North Miami teen’s debate program empowering kids
As Pablo Storch took to the front of his eighth-grade speech and debate class, his voice and his legs shook.
He was a recent migrant from Buenos Aires. His English skills were minimal — along with his confidence.
“I was extremely nervous. I didn’t get such a great grade,” said Storch, now a junior.
But instead of shrinking to the back of the classroom, Storch practiced. He gave more speeches. He got better. He became more sure of himself — sure enough to run for student government.
“Debate has given me so much,” he said.
Now Storch, 17, is giving back, creating a speech and debate program called Speak Up at Beacon Hill School near Miami Gardens. He wants to give the dozen elementary and middle school students in the program the same self-assuredness he gained from his eighth-grade speech and debate class.
“One of these kids could be the next Albert Einstein,” said Storch, who lives in North Miami. “But if they don’t learn how to talk and communicate, their ideas will never get out into the world.”
Most Fridays, Storch rushes home from school at Dr. Michael M. Krop High School, as his father rushes home from work at his architecture firm. With four Advanced Placement classes on his plate, and obligations as class vice president and a board member of his school’s debate team, the younger Storch may be too tired to drive, his father worries. So together, they head to class.
“It’s something I do with great pleasure,” said Marcelo Storch, 50. “To see that your son can do things for the community without the promise of money, but just to help . . . I feel proud.”
At a recent meeting, Pablo Storch sits at a desk meant for students half his age. He listens, compliments and critiques as the students present speeches.
The noise of drum line practice carries from down the hall, intruding on the quiet in the small, gray room where they meet.
But Jahmali Walters, 10, pays no mind to the banging. He takes his spot in front of the room, and, with a smile, begins trying to convince his fellow debate team members why video games are good.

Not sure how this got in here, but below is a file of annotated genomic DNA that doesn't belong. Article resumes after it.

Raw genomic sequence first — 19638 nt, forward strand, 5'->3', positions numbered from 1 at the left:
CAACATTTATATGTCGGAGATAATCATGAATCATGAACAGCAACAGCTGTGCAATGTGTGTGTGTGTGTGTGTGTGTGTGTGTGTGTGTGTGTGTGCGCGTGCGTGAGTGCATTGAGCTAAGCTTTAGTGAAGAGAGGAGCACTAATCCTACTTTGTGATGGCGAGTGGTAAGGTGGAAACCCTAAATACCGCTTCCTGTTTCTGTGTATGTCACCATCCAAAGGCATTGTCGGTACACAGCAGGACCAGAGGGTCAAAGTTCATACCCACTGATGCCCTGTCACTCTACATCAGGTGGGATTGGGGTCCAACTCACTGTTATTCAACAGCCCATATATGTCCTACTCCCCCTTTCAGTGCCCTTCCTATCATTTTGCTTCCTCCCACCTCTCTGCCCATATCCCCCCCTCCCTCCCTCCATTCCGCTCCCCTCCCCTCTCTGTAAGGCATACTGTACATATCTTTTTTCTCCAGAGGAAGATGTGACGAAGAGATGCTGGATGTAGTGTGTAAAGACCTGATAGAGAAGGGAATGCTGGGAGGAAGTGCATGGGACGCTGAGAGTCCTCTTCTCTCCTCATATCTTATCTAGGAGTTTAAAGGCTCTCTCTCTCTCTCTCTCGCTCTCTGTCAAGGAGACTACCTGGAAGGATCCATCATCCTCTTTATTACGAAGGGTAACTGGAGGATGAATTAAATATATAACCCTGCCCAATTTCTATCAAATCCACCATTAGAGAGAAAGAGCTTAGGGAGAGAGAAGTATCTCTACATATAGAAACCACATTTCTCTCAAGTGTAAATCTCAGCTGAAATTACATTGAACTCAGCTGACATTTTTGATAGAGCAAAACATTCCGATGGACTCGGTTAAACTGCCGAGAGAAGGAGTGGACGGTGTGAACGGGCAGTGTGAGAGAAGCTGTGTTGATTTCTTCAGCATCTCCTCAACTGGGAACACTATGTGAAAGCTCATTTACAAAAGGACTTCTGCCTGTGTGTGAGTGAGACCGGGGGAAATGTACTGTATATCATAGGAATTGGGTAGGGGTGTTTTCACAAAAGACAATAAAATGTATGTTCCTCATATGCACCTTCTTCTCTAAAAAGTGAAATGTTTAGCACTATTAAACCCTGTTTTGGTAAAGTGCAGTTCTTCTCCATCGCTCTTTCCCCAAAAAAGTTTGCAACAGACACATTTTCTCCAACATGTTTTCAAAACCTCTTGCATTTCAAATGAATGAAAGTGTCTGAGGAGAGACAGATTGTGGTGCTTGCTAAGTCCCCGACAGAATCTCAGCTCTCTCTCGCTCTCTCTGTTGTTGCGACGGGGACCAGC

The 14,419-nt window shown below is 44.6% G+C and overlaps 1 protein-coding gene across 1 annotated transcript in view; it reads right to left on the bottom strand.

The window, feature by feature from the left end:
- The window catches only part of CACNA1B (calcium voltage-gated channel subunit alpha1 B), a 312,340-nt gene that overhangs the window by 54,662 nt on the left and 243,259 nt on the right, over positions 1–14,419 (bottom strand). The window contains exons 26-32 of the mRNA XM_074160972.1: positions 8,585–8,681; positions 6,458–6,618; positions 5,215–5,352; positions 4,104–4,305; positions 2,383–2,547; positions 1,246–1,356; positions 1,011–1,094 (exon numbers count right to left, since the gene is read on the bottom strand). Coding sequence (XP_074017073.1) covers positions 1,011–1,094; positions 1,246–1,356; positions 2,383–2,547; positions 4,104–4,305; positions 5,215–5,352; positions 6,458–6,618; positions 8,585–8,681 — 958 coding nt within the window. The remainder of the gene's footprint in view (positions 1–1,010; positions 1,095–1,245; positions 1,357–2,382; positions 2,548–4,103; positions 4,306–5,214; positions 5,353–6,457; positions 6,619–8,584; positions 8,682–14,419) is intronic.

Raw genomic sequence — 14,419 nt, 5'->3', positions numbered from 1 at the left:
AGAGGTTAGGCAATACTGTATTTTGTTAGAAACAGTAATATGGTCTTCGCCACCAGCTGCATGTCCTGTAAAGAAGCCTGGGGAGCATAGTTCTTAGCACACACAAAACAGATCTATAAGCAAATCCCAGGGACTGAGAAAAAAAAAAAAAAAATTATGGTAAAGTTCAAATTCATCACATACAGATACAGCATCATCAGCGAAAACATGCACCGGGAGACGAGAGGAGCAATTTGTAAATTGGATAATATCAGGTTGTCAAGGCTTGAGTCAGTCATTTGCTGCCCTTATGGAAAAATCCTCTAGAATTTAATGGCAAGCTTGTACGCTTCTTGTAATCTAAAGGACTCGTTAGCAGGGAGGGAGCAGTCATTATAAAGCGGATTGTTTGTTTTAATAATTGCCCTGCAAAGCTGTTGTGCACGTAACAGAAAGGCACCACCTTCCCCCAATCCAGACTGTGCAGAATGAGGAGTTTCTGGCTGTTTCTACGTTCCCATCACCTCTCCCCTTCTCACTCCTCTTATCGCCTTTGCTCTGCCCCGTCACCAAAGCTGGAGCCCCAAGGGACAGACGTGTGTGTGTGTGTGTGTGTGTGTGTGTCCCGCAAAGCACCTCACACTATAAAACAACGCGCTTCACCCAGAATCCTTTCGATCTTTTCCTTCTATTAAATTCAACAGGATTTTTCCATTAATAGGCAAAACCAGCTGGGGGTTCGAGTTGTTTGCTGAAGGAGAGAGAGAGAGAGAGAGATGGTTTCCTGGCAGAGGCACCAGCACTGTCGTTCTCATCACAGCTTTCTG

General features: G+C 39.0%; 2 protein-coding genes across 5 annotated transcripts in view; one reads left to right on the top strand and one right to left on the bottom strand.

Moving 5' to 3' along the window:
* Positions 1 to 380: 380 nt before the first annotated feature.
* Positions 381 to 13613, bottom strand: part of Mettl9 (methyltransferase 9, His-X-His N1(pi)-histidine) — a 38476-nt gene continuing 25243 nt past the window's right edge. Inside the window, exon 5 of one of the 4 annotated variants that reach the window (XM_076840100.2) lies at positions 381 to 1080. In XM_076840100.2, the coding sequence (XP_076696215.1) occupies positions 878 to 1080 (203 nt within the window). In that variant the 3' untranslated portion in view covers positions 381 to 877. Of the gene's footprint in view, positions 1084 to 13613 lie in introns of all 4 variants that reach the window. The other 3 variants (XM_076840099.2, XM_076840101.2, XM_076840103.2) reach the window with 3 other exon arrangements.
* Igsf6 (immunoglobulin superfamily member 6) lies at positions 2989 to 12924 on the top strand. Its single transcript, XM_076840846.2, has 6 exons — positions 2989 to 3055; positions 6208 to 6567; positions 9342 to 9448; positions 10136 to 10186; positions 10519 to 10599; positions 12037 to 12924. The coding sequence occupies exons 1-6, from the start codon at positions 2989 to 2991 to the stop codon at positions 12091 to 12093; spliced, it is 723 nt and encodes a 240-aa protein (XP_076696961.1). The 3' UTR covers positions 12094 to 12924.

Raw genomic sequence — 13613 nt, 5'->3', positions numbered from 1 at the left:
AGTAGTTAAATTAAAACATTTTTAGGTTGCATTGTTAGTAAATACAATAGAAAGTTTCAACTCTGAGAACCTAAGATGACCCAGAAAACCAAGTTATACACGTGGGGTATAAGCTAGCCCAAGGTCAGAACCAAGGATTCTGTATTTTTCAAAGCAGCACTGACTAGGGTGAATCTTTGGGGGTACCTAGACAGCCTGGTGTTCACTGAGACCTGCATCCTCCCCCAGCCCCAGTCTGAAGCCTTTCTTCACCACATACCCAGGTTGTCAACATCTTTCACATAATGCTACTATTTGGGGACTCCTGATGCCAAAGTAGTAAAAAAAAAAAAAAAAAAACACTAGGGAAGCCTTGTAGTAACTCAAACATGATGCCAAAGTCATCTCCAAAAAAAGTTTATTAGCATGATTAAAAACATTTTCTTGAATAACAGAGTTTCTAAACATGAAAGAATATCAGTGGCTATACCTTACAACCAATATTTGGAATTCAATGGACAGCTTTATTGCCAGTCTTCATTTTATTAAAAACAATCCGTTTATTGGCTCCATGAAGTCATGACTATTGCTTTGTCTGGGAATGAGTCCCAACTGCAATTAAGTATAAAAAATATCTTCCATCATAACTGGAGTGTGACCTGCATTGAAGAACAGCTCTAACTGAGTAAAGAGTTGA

“Video games can be good in ways like, some are very educational,” he said.
Jahmali gives examples, uses hand gestures and makes eye contact with the crowd. When his speech is over, Storch offers observations.
“Your presentation was pretty good,” he said. “You could talk a little louder. It was good that you’re staying in one spot, not touching your clothes, anything like that.”
One by one, the students present their speeches as dusk begins peeking through four small windows. Pablo listens and is tough in his feedback.
“Talk louder,” he told one student.
“`Come on, more confidence,” he told another.
The students seem to appreciate the tough love.
“I learned how to speak properly and stand in one place,” said Jada Holloway, 11. “If you don’t speak properly, they won’t hear you properly.”
But students have learned more than how to speak up. They’ve learned to talk out their problems, said Demeteria Garrett, whose son is part of the debate team.
Garrett pulled her son, Shaddai Dunbar, 10, out of public schools when he was having trouble getting along with other students. Since Shaddai has been in Pablo’s program, she has noticed a difference in her son’s behavior.
“They’re learning to handle themselves,” she said. “He’s working it out. His principal said he’s maturing. So it’s a good feeling.”
For Storch, watching his pupils make progress means his work has paid off.
“Seeing these kids improve, it’s priceless,” he said.
Storch is looking for volunteers, and hopes to extend his program to other area schools. For information or to join, contact him at email@example.com.